Internet Payments

Secure & Reliable

Your data is encrypted and secure with us.
Godaddyseal image
VeraSafe Security Seal

Lethbridge Herald Newspaper Archives

- Page 15

Join us for 7 days to view your results

Enter your details to get started

or Login

What will you discover?

  • 108,666,265 Obituaries
  • 86,129,063 Archives
  • Birth & Marriages
  • Arrests & legal notices
  • And so much more
Issue Date:
Pages Available: 28

Search All United States newspapers

Research your ancestors and family tree, historical events, famous people and so much more!

Browse U.S. Newspaper Archives

googlemap

Select the state you are looking for from the map or the list below

OCR Text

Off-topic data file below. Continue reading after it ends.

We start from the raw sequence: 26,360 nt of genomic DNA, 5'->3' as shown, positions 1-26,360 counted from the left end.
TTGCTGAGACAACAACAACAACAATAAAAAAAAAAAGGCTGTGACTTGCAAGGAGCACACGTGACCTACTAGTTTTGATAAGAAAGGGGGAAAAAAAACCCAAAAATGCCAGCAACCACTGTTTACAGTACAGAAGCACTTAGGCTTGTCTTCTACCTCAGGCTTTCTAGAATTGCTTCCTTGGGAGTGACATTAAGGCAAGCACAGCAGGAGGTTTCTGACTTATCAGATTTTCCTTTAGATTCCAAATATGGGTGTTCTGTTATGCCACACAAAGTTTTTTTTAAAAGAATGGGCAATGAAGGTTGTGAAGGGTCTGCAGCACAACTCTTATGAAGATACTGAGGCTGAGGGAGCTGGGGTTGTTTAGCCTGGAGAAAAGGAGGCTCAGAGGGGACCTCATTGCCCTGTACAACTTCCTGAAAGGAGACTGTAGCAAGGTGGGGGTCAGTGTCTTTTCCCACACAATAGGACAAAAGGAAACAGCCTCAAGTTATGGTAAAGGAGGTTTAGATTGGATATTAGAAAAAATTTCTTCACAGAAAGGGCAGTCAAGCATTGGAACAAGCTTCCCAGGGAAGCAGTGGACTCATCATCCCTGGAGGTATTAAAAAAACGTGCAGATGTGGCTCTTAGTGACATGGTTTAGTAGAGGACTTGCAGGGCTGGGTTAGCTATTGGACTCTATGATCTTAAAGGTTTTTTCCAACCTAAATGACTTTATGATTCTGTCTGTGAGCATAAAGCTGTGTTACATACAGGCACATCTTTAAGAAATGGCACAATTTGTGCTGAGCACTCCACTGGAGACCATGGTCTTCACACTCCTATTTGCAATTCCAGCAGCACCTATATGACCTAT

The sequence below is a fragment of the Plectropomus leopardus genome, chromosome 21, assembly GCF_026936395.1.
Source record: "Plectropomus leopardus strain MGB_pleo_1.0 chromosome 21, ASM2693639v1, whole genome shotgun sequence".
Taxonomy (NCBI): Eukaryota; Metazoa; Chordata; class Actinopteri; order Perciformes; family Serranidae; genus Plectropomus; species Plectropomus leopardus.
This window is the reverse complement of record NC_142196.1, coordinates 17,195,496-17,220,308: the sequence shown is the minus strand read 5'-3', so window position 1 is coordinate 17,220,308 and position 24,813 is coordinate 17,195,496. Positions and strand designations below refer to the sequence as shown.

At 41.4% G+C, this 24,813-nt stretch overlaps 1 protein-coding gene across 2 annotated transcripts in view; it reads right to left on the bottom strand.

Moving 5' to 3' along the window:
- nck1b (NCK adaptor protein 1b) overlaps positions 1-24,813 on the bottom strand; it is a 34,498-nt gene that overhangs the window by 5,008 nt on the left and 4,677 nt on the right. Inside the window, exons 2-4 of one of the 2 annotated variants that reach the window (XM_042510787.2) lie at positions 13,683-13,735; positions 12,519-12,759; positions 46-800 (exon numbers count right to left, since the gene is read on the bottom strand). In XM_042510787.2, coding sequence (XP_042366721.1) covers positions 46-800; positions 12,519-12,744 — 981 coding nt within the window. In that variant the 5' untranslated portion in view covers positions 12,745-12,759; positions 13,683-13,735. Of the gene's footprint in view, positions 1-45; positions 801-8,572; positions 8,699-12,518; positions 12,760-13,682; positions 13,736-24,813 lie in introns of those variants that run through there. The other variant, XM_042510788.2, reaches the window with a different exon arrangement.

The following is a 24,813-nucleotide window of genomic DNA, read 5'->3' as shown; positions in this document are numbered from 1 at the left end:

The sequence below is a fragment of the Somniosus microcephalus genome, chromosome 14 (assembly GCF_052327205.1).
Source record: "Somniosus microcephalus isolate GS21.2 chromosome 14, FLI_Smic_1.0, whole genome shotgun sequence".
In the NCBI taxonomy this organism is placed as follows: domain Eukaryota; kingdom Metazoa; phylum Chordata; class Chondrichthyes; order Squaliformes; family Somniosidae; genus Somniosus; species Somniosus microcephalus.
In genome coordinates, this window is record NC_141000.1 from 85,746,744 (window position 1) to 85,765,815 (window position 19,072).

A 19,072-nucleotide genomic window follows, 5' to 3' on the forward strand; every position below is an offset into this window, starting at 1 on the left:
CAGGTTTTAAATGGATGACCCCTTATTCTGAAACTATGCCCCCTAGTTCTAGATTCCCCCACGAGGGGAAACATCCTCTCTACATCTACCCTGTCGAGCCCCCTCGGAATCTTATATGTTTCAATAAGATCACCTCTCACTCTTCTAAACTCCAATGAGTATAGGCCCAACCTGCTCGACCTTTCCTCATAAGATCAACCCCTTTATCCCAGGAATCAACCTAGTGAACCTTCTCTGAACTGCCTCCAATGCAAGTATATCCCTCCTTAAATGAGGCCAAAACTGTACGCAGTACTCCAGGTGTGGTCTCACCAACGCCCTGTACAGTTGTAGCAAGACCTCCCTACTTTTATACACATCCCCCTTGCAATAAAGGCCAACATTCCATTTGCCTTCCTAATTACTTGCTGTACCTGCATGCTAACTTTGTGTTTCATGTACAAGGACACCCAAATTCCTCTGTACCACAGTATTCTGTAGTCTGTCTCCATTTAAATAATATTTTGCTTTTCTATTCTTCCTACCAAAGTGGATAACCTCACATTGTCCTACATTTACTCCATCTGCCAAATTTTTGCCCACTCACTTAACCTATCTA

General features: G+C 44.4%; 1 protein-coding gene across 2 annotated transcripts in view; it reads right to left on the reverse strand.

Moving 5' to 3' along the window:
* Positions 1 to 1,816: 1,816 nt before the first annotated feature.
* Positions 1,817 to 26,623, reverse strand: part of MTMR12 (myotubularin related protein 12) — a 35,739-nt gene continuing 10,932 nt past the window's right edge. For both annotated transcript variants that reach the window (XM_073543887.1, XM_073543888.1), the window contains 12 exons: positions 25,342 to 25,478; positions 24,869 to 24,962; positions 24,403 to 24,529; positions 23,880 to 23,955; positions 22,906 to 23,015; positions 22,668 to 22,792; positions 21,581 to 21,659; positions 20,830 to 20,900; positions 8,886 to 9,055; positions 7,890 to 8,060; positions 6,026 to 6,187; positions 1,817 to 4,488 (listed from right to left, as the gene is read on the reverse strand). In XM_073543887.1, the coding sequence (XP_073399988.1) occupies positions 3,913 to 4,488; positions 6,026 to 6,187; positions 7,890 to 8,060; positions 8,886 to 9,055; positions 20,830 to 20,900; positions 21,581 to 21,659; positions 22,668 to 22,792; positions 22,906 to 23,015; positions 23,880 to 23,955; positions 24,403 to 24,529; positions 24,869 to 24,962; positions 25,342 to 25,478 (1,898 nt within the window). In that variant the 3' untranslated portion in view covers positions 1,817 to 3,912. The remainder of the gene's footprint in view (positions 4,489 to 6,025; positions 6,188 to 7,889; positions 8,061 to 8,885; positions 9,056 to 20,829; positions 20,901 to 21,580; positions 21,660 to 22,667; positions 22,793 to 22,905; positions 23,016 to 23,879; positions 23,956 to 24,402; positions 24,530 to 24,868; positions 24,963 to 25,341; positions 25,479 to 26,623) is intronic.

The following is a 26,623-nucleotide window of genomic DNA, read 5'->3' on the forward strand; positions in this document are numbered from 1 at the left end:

Lethbridge Herald, The (Newspaper) - November 19, 1971, Lethbridge, Alberta F.kluy, NovcmljR, 19, 1971 THE IETHBRIDGE HERAID 13 Damage heavy in uortlilands Bertha army worm problem fact, not iBlMWi By KfC: SWIIAItT Herald Farm Kclilor The return of liic army worm, which ravaged rapescod crops in northern Al- berta and Saskatchewan this summer, has been projected for 1972 with only the degree of infestation undecided. On a provincial level, the worm damaged only I per L-nil of the total acres in 1971 bill many areas were liard hit, some by the location and de- gree of infestation, some by the circumstances and -some by lac'k of timely assis- tance. .lake ncmjkc-1 and 1'is wife Pearl farm in the Nipawin area of northern Saskatche- wan. They grown rape- seed of various quantities for the past. 10 years and their only taste of utter failure with the crop came this year when (lie bertha army worm per- formed its deed. drove past my field one day and all things were nor- mal." said Mr. Rempcl. "Then I my neighbor phoned one day lo say mv field looked different. "I went out and I he whole area was covered by small j grey green worms which evi- dently had batched from I lie underside of the leaves." These worms started feednis on the rapesccd and s I o wIy turned blrek. Browing to I': inches in length very quickly. How many worms does it j Inkc lo reduce a cash crop I which started well to shanl- woiikl wither and die. They .Mrs Rcmpcl said the worms would Ilien cat all the leaves, ale all her potatoes, rhubarb killing the plant. and onions. "All thai was left liven after the crop was in of the was the stalks, the swathe, the we-ms would the rhubarb looked like spider feed as lor" a.s there was juice! webs with only Ihc veins left in the plant. and they would crawl in one LETHERIOM RESURCH STATION Literally you could make an imaginary square anywhere in the completely fill ii with worms, said Mr. Thai's many there were. "When they decided to move lo another field, the road would j be black their he .said. "Even walking through the j fields, when on firm ground, you could hear them being crunched under foot." He said they would bite a hole in the pod on Ihc rape- seed plant and the seed inside Study of rapeseed residue WAKNEIi Regular meeting of the Warner 4-H Beef club was held Saturday. Nov. (i. Ron Minion opened the meet- ing. Pledge was led bv Holly Doenz and Donna Ross. Min- utes and correspondence of the last meeting were read by Gloria McCfly. Treasurer's report was given by Doug Soicc. leader Lcc Minion, gave the new members and parents a brief summary of the rules of (be club for the coining year. Calves were chosen for the members. Xcw officers elected were: Murray Doenz, president; Gloria McCoy, vice president; Doug Soice. secretary; Warren Mirion. treasurer; Donna Ross, historian: and Wayne McCoy, club reporter. Jim Doenz. L-ee I Minion. -Jack Ilutchinson, Dale j McKcnzie and Paul Flamand were named lo the advisory. board. j lA'li RKPOHTKR Wayne Mcl'oy Cl.AltESIIOUI The Clai-esholm -1-11 Beef Club met Nov. at p.m. in the Claresholm Provincial Building with President Glen Aim chairing the meeting. Project and record book's j were passed out to all mem-! IxM's. The Full Heifer Show will be held Nov. Ti ai p.m. at Orrin Hart's farm. Bolh Foil Macleod and Clareshoim beef ciubs will par- j ticipate. The public is welcome lo al- tcnd the show. CLL'B HKl'OIiTKH I.orna Jean .Mackintosh R. KAS'I'INC Biochemist In Dr. J. S. llorricks, of the Lelhbridgc Research Sta- tion, discovered that Ihc resi- due of rapeseed plants depress- ed Ihe growth and yield of! crops grown on the same land the following year. This reduc- tion could not be attributed to a disease or nutritional defi- ciency. 11 soon indicalcd that an unidentified substance from the rapeseed plants remained in Ihe soil and was responsible for the inhibilion in growth. Since many rapcsccd growers seed a cereal crop following the rapeseed. Ihe search be- gan for a solution to the prob- lem. Spreading Ihe crop resi- due as evenly as possible over Ihe field reduced losses. How- ever, before a more adequate answer can be found, we will have lo isolate and identify the casual substance. AI the Lcthbridgc Research Station we have made alcohol, and ether extracts of j dried rapc.-.eed leaves and i stems. Tbrv inhibited Ihe growth of gcrmin.ntinR cereal seeds. We. therefore, now have the subslanfc in a form that can be studied and a simple biological mc'.liod to measure its presence. The active ingre- dient must now be separated i from the many other complex' chemical compounds in the ex tract to learn its chemical and physical properties and thus identify it. After the organic mat- ter from Ihe extract burn- ed away the remaining ash still showed sonic growth-depress- ing activity. Most of it, how-, ever, was present in the burn- able organic matter. Freezing! or boiling the cxtrcct did not destroy its activity. These properties are useful because. they allow us to store the ma- j lerial and to perform the many laboratory tests required to identify it. By ion exchange chromato- grajihy we have already learn- ed a good deal about Ihe prop- erties of the inhibitor. Other complex analytical techniques will supply further information. As these data accumulate they will provide us with a complete knowledge of the chemical na- ture of the compound and fi- nally ils identity. Plant breed- ers will then be able to deter- mine whether their present breeding programs will elim- inale the inhibitor from new. varieties, just as the erucic. acid content was reduced. Oth- er programs may have to be devised. Teamwork of many agricultural scientists may be required. We are confident that the problem can be solved and that it will be possible lo grow cereals following a rapeseed crop and obtain maximum ields. end of i UK. peas and Shi' K; J.I oiild eal only certain leaving bare pa'cho- m and in'. farl through a' wheat in-Ill. c-.: II." v.eeds.! Tlley em: (lie choke-1 cherry live, raspberry j f plants. The onlv p. ut'.... n which the farmer .pray wilh lannale i-rnmont only piovidtd ciK'H.iral tor Ihe area aiicr di.n-reiil chemi- cal was to avail. 0m.1.1 M.itu-ienl ;iniounls of lannale v lo Ihc area, the -iwdlcr farmer had Ihe uci'mfj a plane i-hcniical onto his i" ,he lannatc CHIANINA J. E. of ,1 P t two i.nd had ,Dl' sid 51cn' heod lhc' '-tence I r able to n ..n Ihe crops :ix Chionino heife.s at the- U-lhbi .rige Roseate la right away, would nicils Dec. 2. have been lin.i.ed he said. "I Ici.'.i v.heic week waiting lor plare and finally YMJTMS S It! I'JfCM lU'f'I'M we gut ij-rniers in the immcdii.ic ,M.-a m my to- gelher lo up tnc mini- mum ,-ici-r- necessary lo bring a it; "Wo di'l ihr work and all Chianiau Dec. "If wi- h; d I. .ugh! oeir o-.vr. plane, v c couif! have saved money Whal dal til" result of Ihc army v...; in mean to the nol thick, hbck hoove.-. The sellmp price of leps. head, very elon-ated geod bed in area ar-d cyhrc-ical IIIKA last year s; :.7 per busb-i Tiie n-.tn.miim wetglns and when ficures a loss of by of ihe hrced. with IS bu-hc-i, pvrai-re on 200 acres: ape and weight for male-; a_nd the loss i'L'lr" is a'loul Sil.dnil. liniales are: >r; m.intip bv for lack of pir.ir-i's ar.d plied Hliieh didn't work. Ihe rr.ci i.o.'j and idea of i-.i assis- i! ir.ontii-. 1.II70 pounds and tari-e for llu- crop loss and only pounds partial suvernmenl nssiitunce Tlic amniris eoniiniie growth for the ii is to son-.- degr to an ape of I'..1 fa.-mer is in Iron- fiv" hied fibre, the marblinj; 'in rie.-n anil its la-.linc.-> ha'.e ali'iv.fd enng of ihe breed to build up a rcputa- li! lion for llie qmilil} ''I in.'..'. month-; ly more raiiuns has proved 01 growtii. caily 'iiullinT nialin ily and eriiiionii, a! ron- Ud Na- ver.-ion rale of :n u mils- The large sine o: body i- o.'f- In grow .-cl by fine bead- and long nar- 'hianina row bi.dk- fill1 all falve- v nrevenis many alvir.fi nv.i.-rli tie.-. WATER SUPPLIES OFF, EQUIPMENT SHOULD BE STORED Storage of farm sprinkler equipment important for long use, low repair hi It's not ioo likclv thai an> one would leave a S4.0W 01 tractor stranded in tlie field for a vhole winter in our cli mate. Quo would at least place it in (he shelter of the torn if not in a garage. In Ihc .same vein one not leave a SHi.OCO irripation sprinkler system in the field all winter, ye! it is sin- prising the numher of limes you will see this done. The following arc a few sug- gestions on can ho done to protect your sprinkler sy tern againsl the winter's rav ages, according to Cc-rhardt r Hartrann, irngalion sysltMiis engineer Ihe pumping unit in- side if possible. To jirnteel your pump, sure lo drain it. Von should find a small pine at the hot torn for this purpose, l.ubn lit t 11 111 I Ull I 1 ip and ping a'l opniings to keep mil rodents and bird: Manv davs have been lost in the spring because a mouse built his ncrtl inside the im- peller and caused pump prob- lems To protect llie electric tcr, lubricate lieiirings fit trd with r.ippks, and piun opening-- A miiiisc could cause the juolor lo burn out when you start it up next spring, leav- 1111, vou wilh i lepin lull bout cue for I if ll "iiund 01 inleimi unbis Lied ith it 01 pipe foi lion engine pupiio n loi win dim t ml 1 isiuc tiosc ter the way you would prepare requiring repair any other engine. Ibe sorinklcr heads Kcimne ill fi om llu nd ci Ui 1 t llu punk lo, K I St 1 1 U 111 11 fll II (I 1 1( !im l! UIHI iS 11U i uh o lit s on In i I Dinid 010 11 o tit I li t in 11 build n fink of i iilb 011 sci if mi fi 11 (onfuk i Gallic import pi deadline is nearinii Agriculture Minister Hud 01- son announced lhal. in onler to ensure consideration, refiursls for permits for the Kn- ropean cattle importation should be filed wilh the depart- menl later than December .'it, Requests to import callle in P should hi fikd u.th tin ok i DucUoi tin i ll Canada of auricul- lure. Ottawa, from whom ap- plication forms can be obtain- cd Applicants should specify Ihe bi-ced. numhrr of animals (k'sired and country of origin of tnt" cuttlr. Kollmving receipt of these ap plicnl ion forms, prosjwc-tivc im- Cat lie "ill undergo lots and quarantine cither ul the two maximum quarantine stations !k Ihe o'lui on tlu Is! ind of St j lm, Providinf! favorable health conditions niniimie. the IH7 importations call fur ono group arrive at I'e in Oc tobrr. M'V.'. arnllirr gnum at St. I'ierro in her. and a Iliinl urmip lo arrive at Ihc Si. Pierre, sla- lion in May, vou know what to look for. Do i pp n s n the nt tvpe. i Hritin Ihe luel. cover il, squirl oil into ihe cylinder ri; Hasicallv. if you lake pridi in equipment, you will care of it 1! vou have any piii'licntai aluiul cr.rinj; (or yiutr spunkier syslriu. conlad vnur local Irrigation Specialist. ;